By Ashley Zimmerman
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By David Von Bader
By Sayre Berman
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Now in the Vans Warped Tour's 16th year, what started as a source for skaters to enjoy good punk and third-wave ska music has grown into a yearly music mecca. The aforementioned styles now are side-by-side with blistering metal, pop-punk, post-hardcore, and straight-ahead rock for a coed crowd. The tour has brought musical enlightenment to Floridians since 1997, exposing younger generations — and the rest of us too — to bands we might not have encountered otherwise. The punk-rock summer camp on wheels arrives at Cruzan Amphitheatre in West Palm Beach on July 24.
Fast-forward a few years from its inception and some of those very showgoers have grown up and formed their own bands — successful ones. Four Florida bands join the lineup of 71 other acts this year: pop punks VersaEmerge in Port St. Lucie and West Palm Beach's Hey Monday, alt rockers We the Kings from Bradenton, and the slick power pop of Tallahassee's Mayday Parade, a band that got signed by following the Warped Tour and selling CDs outside of the venues. Each has worked with at least one of the other Sunshine State bands, and several are close friends who keep in regular touch.
Of that group of Florida acts on Warped, two feature female lead singers. VersaEmerge's Sierra Kusterbeck and Hey Monday's Cassadee Pope, who attended her first concert ever (Hanson!) at Cruzan Amphitheatre, have formed a friendship through Florida connections as well as the shared experience of fronting otherwise all-male bands. "We're all really close, and we have each other's backs in a way," says Kusterbeck. "We're kind of taking over. It's definitely a big friendship. Instead of making like a more negative competition, it's like let's bond with it, you know?"
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Pope and Kusterbeck's shared experiences also include touring with a lot of the same bands, being linked to labels run by Fall Out Boy's Pete Wentz, and technically calling Broward County home — though Kusterbeck commutes from her native St. Petersburg for songwriting with the boys and the occasional band practice. "We're not women that are coming and taking over the labels; we're like artists that are so young," says 20-year-old Pope. "It just shows that the younger we get, the more women come out and support us."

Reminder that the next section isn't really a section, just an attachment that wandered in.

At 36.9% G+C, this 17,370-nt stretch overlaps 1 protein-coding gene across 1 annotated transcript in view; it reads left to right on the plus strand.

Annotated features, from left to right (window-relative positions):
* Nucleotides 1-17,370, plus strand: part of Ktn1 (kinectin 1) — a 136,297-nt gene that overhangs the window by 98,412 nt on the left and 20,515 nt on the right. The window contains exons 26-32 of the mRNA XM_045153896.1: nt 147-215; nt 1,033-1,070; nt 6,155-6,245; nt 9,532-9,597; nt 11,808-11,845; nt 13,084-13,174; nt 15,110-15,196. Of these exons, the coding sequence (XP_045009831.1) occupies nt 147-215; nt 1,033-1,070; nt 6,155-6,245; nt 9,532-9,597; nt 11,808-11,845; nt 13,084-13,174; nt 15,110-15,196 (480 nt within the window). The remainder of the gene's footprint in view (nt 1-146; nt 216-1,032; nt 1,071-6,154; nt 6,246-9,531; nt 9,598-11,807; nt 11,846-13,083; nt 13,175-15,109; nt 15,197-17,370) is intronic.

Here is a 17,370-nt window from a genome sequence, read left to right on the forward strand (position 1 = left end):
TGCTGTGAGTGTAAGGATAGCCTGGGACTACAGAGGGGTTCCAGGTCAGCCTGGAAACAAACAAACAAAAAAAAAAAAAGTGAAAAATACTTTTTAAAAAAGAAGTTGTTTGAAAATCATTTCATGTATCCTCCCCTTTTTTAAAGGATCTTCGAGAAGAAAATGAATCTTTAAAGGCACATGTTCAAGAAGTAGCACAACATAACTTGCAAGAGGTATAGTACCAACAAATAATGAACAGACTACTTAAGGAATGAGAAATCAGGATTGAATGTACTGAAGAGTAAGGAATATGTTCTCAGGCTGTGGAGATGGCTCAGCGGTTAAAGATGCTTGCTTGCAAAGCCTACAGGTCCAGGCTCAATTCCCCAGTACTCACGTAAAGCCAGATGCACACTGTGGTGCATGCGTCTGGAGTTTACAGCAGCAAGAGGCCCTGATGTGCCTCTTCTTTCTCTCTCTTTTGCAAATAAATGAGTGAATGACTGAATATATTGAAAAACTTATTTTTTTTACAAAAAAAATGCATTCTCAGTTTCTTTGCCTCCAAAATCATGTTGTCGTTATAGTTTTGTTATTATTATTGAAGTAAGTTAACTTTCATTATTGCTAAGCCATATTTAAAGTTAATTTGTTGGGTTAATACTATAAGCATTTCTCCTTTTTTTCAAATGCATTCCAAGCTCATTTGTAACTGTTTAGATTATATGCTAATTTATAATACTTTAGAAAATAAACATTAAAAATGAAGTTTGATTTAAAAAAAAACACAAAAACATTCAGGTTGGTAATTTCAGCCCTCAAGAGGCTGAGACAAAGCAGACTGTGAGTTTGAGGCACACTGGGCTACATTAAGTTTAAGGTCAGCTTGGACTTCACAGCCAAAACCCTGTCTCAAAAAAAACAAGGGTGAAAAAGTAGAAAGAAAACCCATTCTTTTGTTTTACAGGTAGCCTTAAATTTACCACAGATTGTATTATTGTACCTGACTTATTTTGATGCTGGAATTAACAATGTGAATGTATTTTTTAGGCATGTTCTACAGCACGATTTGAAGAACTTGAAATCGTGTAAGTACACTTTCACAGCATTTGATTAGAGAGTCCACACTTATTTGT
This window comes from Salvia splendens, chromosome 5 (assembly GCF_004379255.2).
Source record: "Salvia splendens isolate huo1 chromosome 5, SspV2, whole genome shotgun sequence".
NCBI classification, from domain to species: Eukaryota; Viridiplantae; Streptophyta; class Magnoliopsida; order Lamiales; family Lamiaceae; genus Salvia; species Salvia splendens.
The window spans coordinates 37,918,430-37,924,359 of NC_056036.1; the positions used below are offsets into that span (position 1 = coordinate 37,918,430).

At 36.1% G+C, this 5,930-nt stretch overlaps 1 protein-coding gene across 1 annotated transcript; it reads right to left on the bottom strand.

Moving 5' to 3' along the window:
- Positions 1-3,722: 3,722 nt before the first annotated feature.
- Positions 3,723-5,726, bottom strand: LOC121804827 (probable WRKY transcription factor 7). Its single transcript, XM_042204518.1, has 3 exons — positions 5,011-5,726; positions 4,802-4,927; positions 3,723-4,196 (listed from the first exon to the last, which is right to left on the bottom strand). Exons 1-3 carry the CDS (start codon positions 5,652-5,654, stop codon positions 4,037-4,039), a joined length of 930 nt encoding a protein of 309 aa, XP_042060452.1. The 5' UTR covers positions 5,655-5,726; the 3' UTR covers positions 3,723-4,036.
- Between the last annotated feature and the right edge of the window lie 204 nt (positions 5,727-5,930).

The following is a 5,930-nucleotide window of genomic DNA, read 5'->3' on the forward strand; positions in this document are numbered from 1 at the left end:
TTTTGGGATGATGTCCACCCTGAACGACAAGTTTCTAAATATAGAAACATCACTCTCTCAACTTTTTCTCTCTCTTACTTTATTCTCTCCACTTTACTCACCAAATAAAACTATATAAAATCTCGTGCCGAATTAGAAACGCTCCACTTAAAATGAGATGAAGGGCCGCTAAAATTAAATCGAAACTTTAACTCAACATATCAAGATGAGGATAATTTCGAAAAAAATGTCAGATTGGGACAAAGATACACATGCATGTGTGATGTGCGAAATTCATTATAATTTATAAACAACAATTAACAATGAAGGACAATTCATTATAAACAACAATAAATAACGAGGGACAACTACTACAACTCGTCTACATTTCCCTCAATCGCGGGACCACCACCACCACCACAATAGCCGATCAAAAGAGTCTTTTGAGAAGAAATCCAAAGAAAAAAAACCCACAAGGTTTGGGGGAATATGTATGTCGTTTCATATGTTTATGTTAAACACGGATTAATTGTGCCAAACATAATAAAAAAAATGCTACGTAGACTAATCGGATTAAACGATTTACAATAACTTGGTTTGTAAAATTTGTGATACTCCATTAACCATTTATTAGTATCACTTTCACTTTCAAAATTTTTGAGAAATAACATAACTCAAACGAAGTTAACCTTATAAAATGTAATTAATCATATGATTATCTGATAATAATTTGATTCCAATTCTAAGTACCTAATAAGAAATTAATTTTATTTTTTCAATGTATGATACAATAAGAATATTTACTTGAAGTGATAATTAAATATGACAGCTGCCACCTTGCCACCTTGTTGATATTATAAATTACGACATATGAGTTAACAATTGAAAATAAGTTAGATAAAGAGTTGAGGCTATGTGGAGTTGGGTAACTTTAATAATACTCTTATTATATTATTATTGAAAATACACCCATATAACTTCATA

The natural drive to compete doesn't hinder the girls either. The frontwomen have a built-in respect for each other. "[It's] 'cause we're paving the way for each other, you know?" Pope says. "It's like an added kinship. We're trying to get ourselves out there and out of West Palm and doing national tours and stuff. We all wish for that." Pope then continues, while laughing, "I have the utmost respect for any girl to be in a band with a bunch of guys, because it's not the easiest thing in the world."
Hey Monday's sophomore album, Beneath It All, reveals a softer side of the band, with lyrics that touch on relationships with the familiarity of seasoned pros. Set for an August 17 release, Pope suggests that the lyrics are raw and will surprise fans. Following Hey Monday's 2008 debut, Hold On Tight, she still feels that people don't know that much about her, her personality, or how she feels about things. "I'm really excited for people to get to know me through the lyrics, 'cause they're very, very honest and brutal," she says.
Following suit, Kusterbeck and VersaEmerge just released their first full-length album, Fixed at Zero, a self-reflecting album about going through so much at a young age. "I'm still young at heart and in my head — we all are," the 19-year-old says. "Half the time [these experiences] are good because I'm living my dream, but on the inside, it's like a lot of negativity. I'm not the type of person to dwell about negativity, so I have to write about it."
VersaEmerge's title cut, "Fixed at Zero," refers to being stuck at a low place in life and not being able to get out of it. She offers a number scale from zero through ten, with zero being the worst, and not being able to move up from it. The album shows off Kusterbeck's dark side, which contrasts with her rich, powerful vocals.
Both Kusterbeck and Pope have pet names for their growing fan bases: the "Versa Vultures" and the "Cass Is Bad Ass" Team Cassadee Pope street teams. Though Pope has nothing to do with the founding of her team of fans (named as such because she says bad ass a lot), the Versa Vultures are a different story. "The theme of the record is this vulture," Kusterbeck confides. "Like the line is 'There's a vulture on my shoulder,' and it's supposed to be the vulture is all your demons and all your bad habits that just kind of flare up in the back of your head." But she doesn't see her fans as negative aspects in the slightest. She treats these "vultures" as a driving force that pushes VersaEmerge. "Our vultures — our supporters — help us take chances," Kusterbeck says of the band's hungriest fans.
The female music frenzy at Warped Tour isn't confined to the performers. It's no longer strictly dudes with skateboards, and the girls on stage have definitely helped with that. "Especially at Warped Tour, there's so many chicks," Kusterbeck says. "There's so many chicks! It's really cool to see because guys — they're everywhere."